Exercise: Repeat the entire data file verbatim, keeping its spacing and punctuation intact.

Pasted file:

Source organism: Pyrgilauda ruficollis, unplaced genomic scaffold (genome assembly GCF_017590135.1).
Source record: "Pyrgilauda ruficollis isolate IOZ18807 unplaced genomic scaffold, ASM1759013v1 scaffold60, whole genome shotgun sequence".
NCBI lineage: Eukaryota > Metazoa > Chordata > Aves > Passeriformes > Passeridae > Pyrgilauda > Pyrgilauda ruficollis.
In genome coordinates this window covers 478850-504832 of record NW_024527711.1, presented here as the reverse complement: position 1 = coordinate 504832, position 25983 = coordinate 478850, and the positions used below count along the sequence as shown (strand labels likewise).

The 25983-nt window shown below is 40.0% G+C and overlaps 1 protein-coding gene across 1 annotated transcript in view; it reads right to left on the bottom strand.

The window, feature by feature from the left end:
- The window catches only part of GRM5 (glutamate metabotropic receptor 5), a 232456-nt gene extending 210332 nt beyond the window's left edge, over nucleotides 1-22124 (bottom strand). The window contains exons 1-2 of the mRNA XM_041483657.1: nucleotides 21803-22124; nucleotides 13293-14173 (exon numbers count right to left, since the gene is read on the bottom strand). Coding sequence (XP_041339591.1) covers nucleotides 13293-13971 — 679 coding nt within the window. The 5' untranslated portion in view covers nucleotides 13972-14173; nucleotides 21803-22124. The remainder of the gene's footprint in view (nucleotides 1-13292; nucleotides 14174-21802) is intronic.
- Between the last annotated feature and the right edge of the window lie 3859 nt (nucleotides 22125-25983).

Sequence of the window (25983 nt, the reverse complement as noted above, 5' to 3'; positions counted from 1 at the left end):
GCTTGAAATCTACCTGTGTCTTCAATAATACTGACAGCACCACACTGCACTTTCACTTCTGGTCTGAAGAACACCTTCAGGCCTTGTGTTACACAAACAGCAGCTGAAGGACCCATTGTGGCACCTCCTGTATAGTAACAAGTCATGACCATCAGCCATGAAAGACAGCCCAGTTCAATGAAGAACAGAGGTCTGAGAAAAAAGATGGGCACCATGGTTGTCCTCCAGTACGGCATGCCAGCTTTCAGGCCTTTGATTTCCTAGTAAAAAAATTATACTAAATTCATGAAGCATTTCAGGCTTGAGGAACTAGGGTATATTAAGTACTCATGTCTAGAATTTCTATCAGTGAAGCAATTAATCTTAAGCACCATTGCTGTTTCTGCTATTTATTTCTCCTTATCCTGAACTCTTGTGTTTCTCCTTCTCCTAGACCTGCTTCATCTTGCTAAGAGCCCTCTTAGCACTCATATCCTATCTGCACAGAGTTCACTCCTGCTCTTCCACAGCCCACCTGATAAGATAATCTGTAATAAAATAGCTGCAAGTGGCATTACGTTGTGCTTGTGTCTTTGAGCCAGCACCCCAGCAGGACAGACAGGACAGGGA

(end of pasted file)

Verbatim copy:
Source organism: Pyrgilauda ruficollis, unplaced genomic scaffold (genome assembly GCF_017590135.1).
Source record: "Pyrgilauda ruficollis isolate IOZ18807 unplaced genomic scaffold, ASM1759013v1 scaffold60, whole genome shotgun sequence".
NCBI lineage: Eukaryota > Metazoa > Chordata > Aves > Passeriformes > Passeridae > Pyrgilauda > Pyrgilauda ruficollis.
In genome coordinates this window covers 478850-504832 of record NW_024527711.1, presented here as the reverse complement: position 1 = coordinate 504832, position 25983 = coordinate 478850, and the positions used below count along the sequence as shown (strand labels likewise).

The 25983-nt window shown below is 40.0% G+C and overlaps 1 protein-coding gene across 1 annotated transcript in view; it reads right to left on the bottom strand.

The window, feature by feature from the left end:
- The window catches only part of GRM5 (glutamate metabotropic receptor 5), a 232456-nt gene extending 210332 nt beyond the window's left edge, over nucleotides 1-22124 (bottom strand). The window contains exons 1-2 of the mRNA XM_041483657.1: nucleotides 21803-22124; nucleotides 13293-14173 (exon numbers count right to left, since the gene is read on the bottom strand). Coding sequence (XP_041339591.1) covers nucleotides 13293-13971 — 679 coding nt within the window. The 5' untranslated portion in view covers nucleotides 13972-14173; nucleotides 21803-22124. The remainder of the gene's footprint in view (nucleotides 1-13292; nucleotides 14174-21802) is intronic.
- Between the last annotated feature and the right edge of the window lie 3859 nt (nucleotides 22125-25983).

Sequence of the window (25983 nt, the reverse complement as noted above, 5' to 3'; positions counted from 1 at the left end):
GCTTGAAATCTACCTGTGTCTTCAATAATACTGACAGCACCACACTGCACTTTCACTTCTGGTCTGAAGAACACCTTCAGGCCTTGTGTTACACAAACAGCAGCTGAAGGACCCATTGTGGCACCTCCTGTATAGTAACAAGTCATGACCATCAGCCATGAAAGACAGCCCAGTTCAATGAAGAACAGAGGTCTGAGAAAAAAGATGGGCACCATGGTTGTCCTCCAGTACGGCATGCCAGCTTTCAGGCCTTTGATTTCCTAGTAAAAAAATTATACTAAATTCATGAAGCATTTCAGGCTTGAGGAACTAGGGTATATTAAGTACTCATGTCTAGAATTTCTATCAGTGAAGCAATTAATCTTAAGCACCATTGCTGTTTCTGCTATTTATTTCTCCTTATCCTGAACTCTTGTGTTTCTCCTTCTCCTAGACCTGCTTCATCTTGCTAAGAGCCCTCTTAGCACTCATATCCTATCTGCACAGAGTTCACTCCTGCTCTTCCACAGCCCACCTGATAAGATAATCTGTAATAAAATAGCTGCAAGTGGCATTACGTTGTGCTTGTGTCTTTGAGCCAGCACCCCAGCAGGACAGACAGGACAGGGA